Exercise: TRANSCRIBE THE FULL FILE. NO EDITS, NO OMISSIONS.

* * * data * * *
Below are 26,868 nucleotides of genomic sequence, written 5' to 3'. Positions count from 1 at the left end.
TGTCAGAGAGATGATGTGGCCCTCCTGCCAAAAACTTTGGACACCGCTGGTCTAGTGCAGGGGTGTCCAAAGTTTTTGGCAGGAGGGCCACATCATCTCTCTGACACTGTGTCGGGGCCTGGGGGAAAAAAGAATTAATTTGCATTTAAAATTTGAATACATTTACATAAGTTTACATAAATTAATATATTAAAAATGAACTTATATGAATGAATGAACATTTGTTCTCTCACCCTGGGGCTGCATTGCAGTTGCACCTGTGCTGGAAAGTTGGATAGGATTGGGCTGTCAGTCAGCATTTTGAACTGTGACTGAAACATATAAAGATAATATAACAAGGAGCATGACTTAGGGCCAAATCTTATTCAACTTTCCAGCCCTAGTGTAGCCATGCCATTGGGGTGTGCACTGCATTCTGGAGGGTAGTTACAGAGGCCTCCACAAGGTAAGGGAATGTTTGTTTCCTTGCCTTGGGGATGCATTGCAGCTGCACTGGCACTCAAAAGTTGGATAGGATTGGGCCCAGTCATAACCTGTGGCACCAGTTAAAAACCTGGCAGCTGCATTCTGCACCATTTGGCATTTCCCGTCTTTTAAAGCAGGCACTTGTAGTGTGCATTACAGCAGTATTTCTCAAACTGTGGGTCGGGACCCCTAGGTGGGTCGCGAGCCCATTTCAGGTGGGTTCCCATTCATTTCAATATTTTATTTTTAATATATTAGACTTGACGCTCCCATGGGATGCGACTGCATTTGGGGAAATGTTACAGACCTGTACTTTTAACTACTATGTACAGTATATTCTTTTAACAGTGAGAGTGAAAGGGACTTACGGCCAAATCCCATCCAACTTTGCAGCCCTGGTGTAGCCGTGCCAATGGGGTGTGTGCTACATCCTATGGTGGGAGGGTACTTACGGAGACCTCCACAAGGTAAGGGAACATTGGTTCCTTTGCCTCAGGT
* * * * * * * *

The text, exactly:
Below are 26,868 nucleotides of genomic sequence, written 5' to 3'. Positions count from 1 at the left end.
TGTCAGAGAGATGATGTGGCCCTCCTGCCAAAAACTTTGGACACCGCTGGTCTAGTGCAGGGGTGTCCAAAGTTTTTGGCAGGAGGGCCACATCATCTCTCTGACACTGTGTCGGGGCCTGGGGGAAAAAAGAATTAATTTGCATTTAAAATTTGAATACATTTACATAAGTTTACATAAATTAATATATTAAAAATGAACTTATATGAATGAATGAACATTTGTTCTCTCACCCTGGGGCTGCATTGCAGTTGCACCTGTGCTGGAAAGTTGGATAGGATTGGGCTGTCAGTCAGCATTTTGAACTGTGACTGAAACATATAAAGATAATATAACAAGGAGCATGACTTAGGGCCAAATCTTATTCAACTTTCCAGCCCTAGTGTAGCCATGCCATTGGGGTGTGCACTGCATTCTGGAGGGTAGTTACAGAGGCCTCCACAAGGTAAGGGAATGTTTGTTTCCTTGCCTTGGGGATGCATTGCAGCTGCACTGGCACTCAAAAGTTGGATAGGATTGGGCCCAGTCATAACCTGTGGCACCAGTTAAAAACCTGGCAGCTGCATTCTGCACCATTTGGCATTTCCCGTCTTTTAAAGCAGGCACTTGTAGTGTGCATTACAGCAGTATTTCTCAAACTGTGGGTCGGGACCCCTAGGTGGGTCGCGAGCCCATTTCAGGTGGGTTCCCATTCATTTCAATATTTTATTTTTAATATATTAGACTTGACGCTCCCATGGGATGCGACTGCATTTGGGGAAATGTTACAGACCTGTACTTTTAACTACTATGTACAGTATATTCTTTTAACAGTGAGAGTGAAAGGGACTTACGGCCAAATCCCATCCAACTTTGCAGCCCTGGTGTAGCCGTGCCAATGGGGTGTGTGCTACATCCTATGGTGGGAGGGTACTTACGGAGACCTCCACAAGGTAAGGGAACATTGGTTCCTTTGCCTCAGGT